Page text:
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Published In: American Journal of Science, and Arts 46: 98. 1844. (Amer. J. Sci. Arts) Name publication detailView in BotanicusView in Biodiversity Heritage Library

Project Name Data (Last Modified On 8/11/2017)
Acceptance : Accepted
Project Data     (Last Modified On 7/9/2009)
Status: Native


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1. Myosotis macrosperma Engelm. (big-seeded scorpiongrass)

M. virginica var. macrosperma (Engelm.) Fernald

M. verna var. macrosperma (Engelm.) Chapm.

Map 1303, Pl. 309 a

Plants annual, with slender taproots. Stems 20–60 cm long, erect or ascending, not rooting at the lower nodes, solitary or occasionally few, usually unbranched below the inflorescence, moderately to densely pubescent with fine, loosely ascending to spreading, usually minutely pustular-based hairs, these not hooked at the tip. Leaf blades 2–8 cm long, 6–16 mm wide, lanceolate to narrowly oblong-elliptic or oblanceolate, rounded or angled to a bluntly or sharply pointed tip, the surfaces and margins densely pubescent with fine, loosely ascending to spreading, minutely pustular-based hairs, these not hooked at the tip. Inflorescences not paired, the spikelike racemes sometimes aggregated into few-branched panicles, the flowers with stalks 0.5–2.0 mm long at flowering, elongating to 2–4 mm at fruiting and loosely ascending (angled away from the axis) at fruiting with a noticeable bend or curve at the tip, the inflorescence with linear to narrowly oblong, leaflike bracts at the branch points and lowermost flowers. Calyces 1.5–2.5 mm long at flowering, elongating to 5–8 mm at fruiting, slightly zygomorphic at flowering but becoming nearly 2-lipped at fruiting, 5-lobed slightly less than (shorter teeth) to slightly more than (longer teeth) 1/2 of the way to the base, the 3 upper lobes shorter than the 2 lower lobes, especially at fruiting, triangular to narrowly triangular, densely pubescent with spreading, stiff hairs that are hooked at the tip. Corollas 2–3 mm long, broadly funnelform to trumpet-shaped, the tube 1.4–2.0 mm long, the spreading portion 1–2 mm in diameter (measured across the tips of the lobes), white or rarely pale blue. Stamens inserted below the midpoint of the corolla tube. Style 0.2–0.3 mm long, shorter than the nutlets. Nutlets 1.5–2.2 mm long, greenish brown to dark brown. April–June.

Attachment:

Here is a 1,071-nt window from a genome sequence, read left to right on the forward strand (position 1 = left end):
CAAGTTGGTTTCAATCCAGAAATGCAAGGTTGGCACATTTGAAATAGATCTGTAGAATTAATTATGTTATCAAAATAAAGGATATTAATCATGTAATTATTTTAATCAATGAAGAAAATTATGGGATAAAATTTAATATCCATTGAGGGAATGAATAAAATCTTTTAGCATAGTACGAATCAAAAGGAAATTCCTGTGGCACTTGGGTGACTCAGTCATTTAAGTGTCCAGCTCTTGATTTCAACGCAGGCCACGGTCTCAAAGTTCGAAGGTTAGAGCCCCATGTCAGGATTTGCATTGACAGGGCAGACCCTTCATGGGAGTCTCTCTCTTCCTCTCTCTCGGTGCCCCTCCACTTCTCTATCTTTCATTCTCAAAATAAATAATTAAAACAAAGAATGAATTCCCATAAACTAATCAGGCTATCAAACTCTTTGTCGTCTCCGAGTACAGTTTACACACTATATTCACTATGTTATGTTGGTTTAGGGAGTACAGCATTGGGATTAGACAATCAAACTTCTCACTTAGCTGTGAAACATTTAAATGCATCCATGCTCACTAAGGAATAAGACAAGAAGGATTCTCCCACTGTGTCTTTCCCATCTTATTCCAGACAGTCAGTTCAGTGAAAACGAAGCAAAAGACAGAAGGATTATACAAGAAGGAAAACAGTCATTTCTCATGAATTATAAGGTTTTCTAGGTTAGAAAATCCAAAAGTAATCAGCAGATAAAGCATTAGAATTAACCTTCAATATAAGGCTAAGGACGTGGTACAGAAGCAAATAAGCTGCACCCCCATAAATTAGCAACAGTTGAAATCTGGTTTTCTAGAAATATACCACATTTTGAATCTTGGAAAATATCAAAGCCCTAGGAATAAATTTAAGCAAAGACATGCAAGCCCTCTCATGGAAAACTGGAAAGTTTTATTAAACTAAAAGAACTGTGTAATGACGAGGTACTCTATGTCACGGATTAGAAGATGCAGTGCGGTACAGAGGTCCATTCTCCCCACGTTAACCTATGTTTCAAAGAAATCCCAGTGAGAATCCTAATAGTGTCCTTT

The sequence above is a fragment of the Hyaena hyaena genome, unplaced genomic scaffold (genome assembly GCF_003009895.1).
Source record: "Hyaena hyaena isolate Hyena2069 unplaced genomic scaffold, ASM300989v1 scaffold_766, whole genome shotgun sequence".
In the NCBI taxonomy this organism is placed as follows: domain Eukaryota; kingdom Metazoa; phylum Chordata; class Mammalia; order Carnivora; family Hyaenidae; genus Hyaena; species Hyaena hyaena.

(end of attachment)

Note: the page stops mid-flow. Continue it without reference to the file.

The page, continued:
Scattered in the southeastern and southwestern portions of the state, uncommon north of the Missouri River (eastern U.S. west to Missouri and Texas; Canada). Bottomland prairies, upland prairies, bases and ledges of bluffs, swamps, bottomland forests, and mesic upland forests; also pastures, fallow fields, railroads, roadsides, and open, disturbed areas.

Some botanists have considered M. macrosperma a variety of the closely related M. verna (Steyermark, 1963), but Al-Shehbaz (1991) argued forcefully against this interpretation. In Missouri, it is the less common of the two and apparently is unable to colonize drier sites as efficiently as M. verna. Although the two taxa can be difficult to distinguish at flowering, the pubescence of the calyx appears to separate them reliably, as noted in the key to species above. At fruiting, M. macrosperma tends to be a more robust plant than is M. verna and has more open, elongated racemes (the fruits spaced 10–30 vs. 5–9 mm apart, as measured between the bases of adjacent stalks). The orientation of the stalks at fruiting also is a reliable character, but care must be taken not to misinterpret it in poorly pressed or immature specimens.



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